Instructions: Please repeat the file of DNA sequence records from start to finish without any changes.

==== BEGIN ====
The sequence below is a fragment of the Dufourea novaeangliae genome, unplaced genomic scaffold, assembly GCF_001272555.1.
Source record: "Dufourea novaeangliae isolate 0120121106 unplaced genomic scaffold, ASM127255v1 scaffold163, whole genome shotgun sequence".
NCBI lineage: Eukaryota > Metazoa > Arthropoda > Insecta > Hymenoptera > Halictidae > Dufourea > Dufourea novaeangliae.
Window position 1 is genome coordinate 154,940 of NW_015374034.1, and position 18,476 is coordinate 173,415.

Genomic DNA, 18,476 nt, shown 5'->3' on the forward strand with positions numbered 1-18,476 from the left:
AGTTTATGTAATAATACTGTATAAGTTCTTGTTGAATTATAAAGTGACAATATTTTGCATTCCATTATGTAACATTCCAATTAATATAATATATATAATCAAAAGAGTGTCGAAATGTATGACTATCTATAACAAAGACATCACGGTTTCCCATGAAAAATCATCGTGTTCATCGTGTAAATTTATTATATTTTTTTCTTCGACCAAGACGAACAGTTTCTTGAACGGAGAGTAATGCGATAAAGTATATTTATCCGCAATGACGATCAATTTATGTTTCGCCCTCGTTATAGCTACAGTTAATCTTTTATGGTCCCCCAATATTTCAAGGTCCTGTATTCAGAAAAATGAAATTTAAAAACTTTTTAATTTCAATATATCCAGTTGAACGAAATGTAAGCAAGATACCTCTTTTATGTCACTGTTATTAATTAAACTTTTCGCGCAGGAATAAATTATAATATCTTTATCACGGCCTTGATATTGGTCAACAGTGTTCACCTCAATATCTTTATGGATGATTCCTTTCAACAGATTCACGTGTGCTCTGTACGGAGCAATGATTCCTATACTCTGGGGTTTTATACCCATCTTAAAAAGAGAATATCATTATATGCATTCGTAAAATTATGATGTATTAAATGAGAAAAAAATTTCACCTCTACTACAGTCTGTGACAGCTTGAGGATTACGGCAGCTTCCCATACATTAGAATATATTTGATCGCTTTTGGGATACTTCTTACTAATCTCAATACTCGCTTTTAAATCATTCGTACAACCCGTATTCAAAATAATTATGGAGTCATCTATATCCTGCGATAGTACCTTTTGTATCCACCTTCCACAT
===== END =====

The sequence below is a fragment of the Dufourea novaeangliae genome, unplaced genomic scaffold, assembly GCF_001272555.1.
Source record: "Dufourea novaeangliae isolate 0120121106 unplaced genomic scaffold, ASM127255v1 scaffold163, whole genome shotgun sequence".
NCBI lineage: Eukaryota > Metazoa > Arthropoda > Insecta > Hymenoptera > Halictidae > Dufourea > Dufourea novaeangliae.
Window position 1 is genome coordinate 154,940 of NW_015374034.1, and position 18,476 is coordinate 173,415.

Genomic DNA, 18,476 nt, shown 5'->3' on the forward strand with positions numbered 1-18,476 from the left:
AGTTTATGTAATAATACTGTATAAGTTCTTGTTGAATTATAAAGTGACAATATTTTGCATTCCATTATGTAACATTCCAATTAATATAATATATATAATCAAAAGAGTGTCGAAATGTATGACTATCTATAACAAAGACATCACGGTTTCCCATGAAAAATCATCGTGTTCATCGTGTAAATTTATTATATTTTTTTCTTCGACCAAGACGAACAGTTTCTTGAACGGAGAGTAATGCGATAAAGTATATTTATCCGCAATGACGATCAATTTATGTTTCGCCCTCGTTATAGCTACAGTTAATCTTTTATGGTCCCCCAATATTTCAAGGTCCTGTATTCAGAAAAATGAAATTTAAAAACTTTTTAATTTCAATATATCCAGTTGAACGAAATGTAAGCAAGATACCTCTTTTATGTCACTGTTATTAATTAAACTTTTCGCGCAGGAATAAATTATAATATCTTTATCACGGCCTTGATATTGGTCAACAGTGTTCACCTCAATATCTTTATGGATGATTCCTTTCAACAGATTCACGTGTGCTCTGTACGGAGCAATGATTCCTATACTCTGGGGTTTTATACCCATCTTAAAAAGAGAATATCATTATATGCATTCGTAAAATTATGATGTATTAAATGAGAAAAAAATTTCACCTCTACTACAGTCTGTGACAGCTTGAGGATTACGGCAGCTTCCCATACATTAGAATATATTTGATCGCTTTTGGGATACTTCTTACTAATCTCAATACTCGCTTTTAAATCATTCGTACAACCCGTATTCAAAATAATTATGGAGTCATCTATATCCTGCGATAGTACCTTTTGTATCCACCTTCCACAT